You can argue that coding a game in 8605 Assembly for the Nintendo Entertainment System in 1985 was much more demanding, and building a dedicated “tutorial” into the game would have been harder. People like to point to technological justifications for things in digital games because most videogame fans are sold on the idea that the history of games is a history of technology. If there were technological reasons that dissuaded the designers of Super Mario—Shigeru Miyamoto and Takashi Tezuka—from training the player through instruction text and encouraged them to use design to teach the player, then God bless the limitations of 1980s game machines. Design is not technology. The printed manual packaged with the game contained more information about how to play, but perhaps keeping in mind how often manuals go unread or get lost far before the software they accompany, Miyamoto and Tezuka made sure that the game itself could convey understanding through playing.

Someone in 2009 looked at the opening screens of the original Super Mario Bros.—someone had to, to copy these screens note for note into the first level of New Super Mario Bros. Wii—but didn’t understand what they meant or why they were so effective. Why are game creators unable to understand and learn from their own history? Why are they bumbling over problems that were solved almost 30 years ago?

Digital games have exploded commercially since 1985—in fact, Super Mario Bros. was proceeded by more than a decade of successful videogames—and we’ve consequently learned a lot of new words with which to talk about and describe videogames. Unfortunately, those words come from marketers, brand-loyalty Internet arguments, and magazines that exist as extensions of publishers’ PR departments. The language that exists to describe videogames is facile when applied to the very real problem of discussing design.

Most designers, lacking the vocabulary with which to discuss, analyze, and criticize game design, operate largely by intuition and instinct. And there’s a lot to be said for intuition and instinct: A lot of radical decisions are made by instinct and then only understood in hindsight. But what if a designer is working in a team? What if someone else is drawing the characters that will appear in a game? What do they need to convey, and what does the designer need to tell them? What if a designer is working with another designer? How will the two communicate about the needs and direction of the game?

I’m not the first person to notice this problem. Back in 1994, game designer Greg Costikyan wrote an essay all about it, called “I Have No Words & I Must Design.” At the beginning, he says, “We need a critical language. And since this is basically a new form, despite its tremendous growth and staggering diversity, we need to invent one.” He was right then, and he still is.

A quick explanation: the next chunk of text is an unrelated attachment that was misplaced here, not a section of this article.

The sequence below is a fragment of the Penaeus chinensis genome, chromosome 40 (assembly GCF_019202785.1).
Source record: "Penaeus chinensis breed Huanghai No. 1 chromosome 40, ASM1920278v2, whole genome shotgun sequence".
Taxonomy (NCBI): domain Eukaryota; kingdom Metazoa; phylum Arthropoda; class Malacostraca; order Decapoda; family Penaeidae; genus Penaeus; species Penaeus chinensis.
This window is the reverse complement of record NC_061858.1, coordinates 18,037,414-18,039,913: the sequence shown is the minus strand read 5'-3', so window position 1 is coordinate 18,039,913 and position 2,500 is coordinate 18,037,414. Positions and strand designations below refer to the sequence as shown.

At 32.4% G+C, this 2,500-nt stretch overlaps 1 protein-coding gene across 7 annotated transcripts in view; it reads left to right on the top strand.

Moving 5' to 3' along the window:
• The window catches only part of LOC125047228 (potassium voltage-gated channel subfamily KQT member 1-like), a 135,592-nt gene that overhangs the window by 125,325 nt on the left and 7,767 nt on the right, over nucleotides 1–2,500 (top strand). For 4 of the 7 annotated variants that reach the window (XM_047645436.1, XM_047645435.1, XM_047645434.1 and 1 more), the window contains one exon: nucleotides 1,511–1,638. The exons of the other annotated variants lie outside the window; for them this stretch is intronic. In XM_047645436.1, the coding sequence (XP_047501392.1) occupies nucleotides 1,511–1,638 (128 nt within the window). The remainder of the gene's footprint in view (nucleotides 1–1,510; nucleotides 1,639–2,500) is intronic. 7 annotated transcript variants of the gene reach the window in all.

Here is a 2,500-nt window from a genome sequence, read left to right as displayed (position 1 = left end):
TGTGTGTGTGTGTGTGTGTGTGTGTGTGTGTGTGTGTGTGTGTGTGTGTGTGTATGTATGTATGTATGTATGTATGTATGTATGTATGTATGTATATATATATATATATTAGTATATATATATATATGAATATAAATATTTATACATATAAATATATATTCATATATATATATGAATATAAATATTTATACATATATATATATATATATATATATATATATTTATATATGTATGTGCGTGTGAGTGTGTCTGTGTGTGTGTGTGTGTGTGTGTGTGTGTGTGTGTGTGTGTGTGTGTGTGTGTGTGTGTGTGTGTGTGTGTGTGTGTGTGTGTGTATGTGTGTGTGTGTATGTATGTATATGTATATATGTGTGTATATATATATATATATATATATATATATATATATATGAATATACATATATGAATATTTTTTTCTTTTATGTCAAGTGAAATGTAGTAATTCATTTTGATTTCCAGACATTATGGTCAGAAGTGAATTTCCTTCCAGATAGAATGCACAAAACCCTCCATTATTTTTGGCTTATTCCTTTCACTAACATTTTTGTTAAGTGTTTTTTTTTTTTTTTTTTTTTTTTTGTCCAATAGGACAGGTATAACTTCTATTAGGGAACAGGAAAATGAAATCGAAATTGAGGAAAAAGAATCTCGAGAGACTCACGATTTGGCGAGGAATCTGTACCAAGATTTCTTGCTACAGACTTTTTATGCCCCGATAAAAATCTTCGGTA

Consider that we’re all in a team—difficult in light of the practices of most contemporary publishers, I know—and that we all have access to this tremendous, growing resource of game design solutions: every videogame that has ever been made. By understanding those games—how they work or don’t work, what they’re doing and why—we get better at making our own games. We don’t repeat problems that were long ago solved, like how to convince the player to go right. But how can we understand those games if we don’t have a language with which to talk about them? How can we have a discussion?

Once upon a time, I studied creative writing. Someone would submit a story, everyone else would read it, and then we’d sit in a circle and people would offer their critiques, with the goal of allowing the author to improve the story and, in the process, improve her own writing ability. This was called “workshopping” a story. We would talk about things like how a story was paced, how certain passages or phrases helped—or failed—to characterize the characters of the story, which parts were weak, and which succeeded.

No game creator wants to put a tutorial into her game, to make the player press the jump button five times before being allowed to press the shoot button five times. A game creator puts a tutorial into a game because she lacks confidence in her ability to teach the player the rules of her game without explicitly stating them upfront. In a board or card game, it makes sense that the players should be aware of the rules upfront because they’re the ones keeping the rules. But the great strength of digital games is that, because the computer is performing the task of enforcing the rules and tracking the numbers, the game can withhold some of the complexities of the rules from the player. When the player discovers those complexities later, it feels like a story is developing.

How do we lead the player to those discoveries? That’s called “design.” And, frankly, I don’t think we, as designers, are doing enough of it.

What game designers need is a workshop—the means to design, have their design critiqued, and improve their craft. We need to be able to discuss design as a craft. And if we’re going to discuss game design, the first thing we need is a vocabulary.